As team roping has evolved and the price of a decent horse has escalated, more people are having a horse they are interested in buying evaluated by a veterinarian for state of soundness before writing the check. I believe there has evolved a greater ability to evaluate the status of the horse by way of greater knowledge, experience and advanced technology from the veterinary profession. However, there are still situations where the decision to buy or not buy a horse based on a soundness evaluation can be in question.
The major factor of a soundness evaluation is a thorough physical examination of the horse. Abnormal findings physically or conformationally are noted, and then one proceeds to moving the horse at the trot on a hard, level surface in all directions. Tests such as applying hoof testers and flexion of the leg joints are evaluated. With higher prices for horses, radiographs of important structures are often done either because of a request by the prospective buyer or questionable findings on the physical exam. When all is said and done, it seems horses fall into one of four categories.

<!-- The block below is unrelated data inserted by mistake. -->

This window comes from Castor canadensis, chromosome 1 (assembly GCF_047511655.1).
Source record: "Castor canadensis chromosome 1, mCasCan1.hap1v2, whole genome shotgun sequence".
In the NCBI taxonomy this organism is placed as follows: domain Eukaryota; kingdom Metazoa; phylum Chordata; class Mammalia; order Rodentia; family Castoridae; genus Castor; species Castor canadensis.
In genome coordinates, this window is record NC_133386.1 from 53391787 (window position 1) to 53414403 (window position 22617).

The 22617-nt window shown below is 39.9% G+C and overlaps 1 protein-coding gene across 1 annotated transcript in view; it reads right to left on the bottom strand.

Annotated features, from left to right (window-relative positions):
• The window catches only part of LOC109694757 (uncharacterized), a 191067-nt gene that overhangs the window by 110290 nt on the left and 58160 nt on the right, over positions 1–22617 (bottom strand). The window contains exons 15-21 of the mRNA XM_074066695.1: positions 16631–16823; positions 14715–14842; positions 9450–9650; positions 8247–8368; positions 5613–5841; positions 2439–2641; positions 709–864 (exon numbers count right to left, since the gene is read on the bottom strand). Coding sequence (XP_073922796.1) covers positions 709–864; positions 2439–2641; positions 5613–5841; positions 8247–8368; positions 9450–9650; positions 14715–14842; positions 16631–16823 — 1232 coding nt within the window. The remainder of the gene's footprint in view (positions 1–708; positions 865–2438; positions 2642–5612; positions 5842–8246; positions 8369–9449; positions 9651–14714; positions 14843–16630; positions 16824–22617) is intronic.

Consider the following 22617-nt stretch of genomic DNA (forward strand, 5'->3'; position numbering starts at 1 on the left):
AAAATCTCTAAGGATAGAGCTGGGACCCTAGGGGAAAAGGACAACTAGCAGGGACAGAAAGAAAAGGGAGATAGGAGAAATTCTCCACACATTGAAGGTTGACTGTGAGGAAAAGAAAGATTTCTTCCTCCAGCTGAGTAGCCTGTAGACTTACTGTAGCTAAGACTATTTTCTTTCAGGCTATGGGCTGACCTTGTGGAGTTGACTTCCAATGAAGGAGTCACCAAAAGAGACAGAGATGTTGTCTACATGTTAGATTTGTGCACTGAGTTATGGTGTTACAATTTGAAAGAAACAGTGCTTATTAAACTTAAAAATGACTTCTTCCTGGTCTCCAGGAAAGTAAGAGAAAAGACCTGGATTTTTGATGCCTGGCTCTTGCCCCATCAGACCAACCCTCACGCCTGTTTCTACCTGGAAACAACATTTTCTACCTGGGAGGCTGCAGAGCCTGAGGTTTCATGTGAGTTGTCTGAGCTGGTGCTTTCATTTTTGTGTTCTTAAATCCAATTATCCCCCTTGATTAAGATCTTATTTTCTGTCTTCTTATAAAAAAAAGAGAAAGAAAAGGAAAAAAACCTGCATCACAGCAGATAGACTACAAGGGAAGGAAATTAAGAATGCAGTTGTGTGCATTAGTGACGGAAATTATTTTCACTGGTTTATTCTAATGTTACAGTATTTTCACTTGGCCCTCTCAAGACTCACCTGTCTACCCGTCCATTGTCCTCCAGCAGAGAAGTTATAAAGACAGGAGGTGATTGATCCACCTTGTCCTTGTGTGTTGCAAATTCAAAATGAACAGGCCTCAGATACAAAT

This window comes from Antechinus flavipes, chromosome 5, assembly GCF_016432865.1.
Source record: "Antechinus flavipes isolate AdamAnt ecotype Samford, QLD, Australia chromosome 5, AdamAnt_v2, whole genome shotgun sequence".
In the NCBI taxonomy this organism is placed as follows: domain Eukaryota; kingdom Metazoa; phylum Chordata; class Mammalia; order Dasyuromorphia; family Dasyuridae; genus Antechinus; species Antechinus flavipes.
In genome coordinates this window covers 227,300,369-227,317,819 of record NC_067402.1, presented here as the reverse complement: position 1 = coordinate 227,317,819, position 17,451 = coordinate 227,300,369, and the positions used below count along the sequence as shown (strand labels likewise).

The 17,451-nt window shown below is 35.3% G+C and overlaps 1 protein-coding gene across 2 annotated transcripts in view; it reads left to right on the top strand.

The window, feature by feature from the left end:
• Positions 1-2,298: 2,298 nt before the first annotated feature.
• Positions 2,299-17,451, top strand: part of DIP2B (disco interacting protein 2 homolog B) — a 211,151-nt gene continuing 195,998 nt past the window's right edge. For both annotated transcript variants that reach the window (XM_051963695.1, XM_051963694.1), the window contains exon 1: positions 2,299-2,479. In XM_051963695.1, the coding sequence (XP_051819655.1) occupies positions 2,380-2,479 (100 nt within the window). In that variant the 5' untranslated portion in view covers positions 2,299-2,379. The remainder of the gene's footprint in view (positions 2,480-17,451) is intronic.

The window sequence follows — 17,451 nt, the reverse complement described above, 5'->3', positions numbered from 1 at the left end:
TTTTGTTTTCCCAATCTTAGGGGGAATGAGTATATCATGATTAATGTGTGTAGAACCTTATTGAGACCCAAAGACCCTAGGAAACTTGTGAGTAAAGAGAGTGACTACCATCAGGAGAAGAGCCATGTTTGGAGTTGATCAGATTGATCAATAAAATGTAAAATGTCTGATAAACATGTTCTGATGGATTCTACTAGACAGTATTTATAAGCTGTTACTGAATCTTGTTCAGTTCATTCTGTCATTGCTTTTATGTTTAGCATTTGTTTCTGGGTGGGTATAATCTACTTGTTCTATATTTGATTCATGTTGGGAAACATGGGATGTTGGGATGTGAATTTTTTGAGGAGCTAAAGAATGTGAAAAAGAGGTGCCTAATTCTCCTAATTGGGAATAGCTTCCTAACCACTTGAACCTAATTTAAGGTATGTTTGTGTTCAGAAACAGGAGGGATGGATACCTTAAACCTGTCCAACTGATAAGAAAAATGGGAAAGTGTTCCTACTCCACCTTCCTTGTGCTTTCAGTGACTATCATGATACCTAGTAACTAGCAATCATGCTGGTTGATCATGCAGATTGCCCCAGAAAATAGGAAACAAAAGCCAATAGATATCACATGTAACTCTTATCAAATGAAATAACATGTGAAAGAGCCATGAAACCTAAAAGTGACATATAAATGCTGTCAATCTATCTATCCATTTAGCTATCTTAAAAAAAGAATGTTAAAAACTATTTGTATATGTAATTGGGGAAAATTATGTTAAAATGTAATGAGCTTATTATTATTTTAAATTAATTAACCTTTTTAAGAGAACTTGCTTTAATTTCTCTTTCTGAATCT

The first category is the horse with no evident problems physically and no apparent changes radiographically. The second category is the horse that seems fine physically, but has some subtle changes radiographically (on X-ray imaging). Interpreting the significance of these changes can be challenging. Many subtle changes radiographically are considered non-threatening, or in a way normal, for an experienced horse that has been working hard in his lifetime.
The third category is, in my opinion, the most difficult to make a decision on. It’s the horse that is moving soundly and has been performing the job, but has more serious radiographic changes. This horse may also have some abnormal response to hoof testers or flexion tests. The fourth category is the horse that is not moving soundly and has radiographs with changes that explain why.
As I mentioned, horses that fall into the third category present a dilemma to everyone concerned. The decision on whether to buy the horse or not often comes down to other factors. Factors such as how well the horse “fits” the prospective buyer, knowledge of the horse’s recent performance history or the price relative to the horse’s ability. In other words, it’s a calculated risk.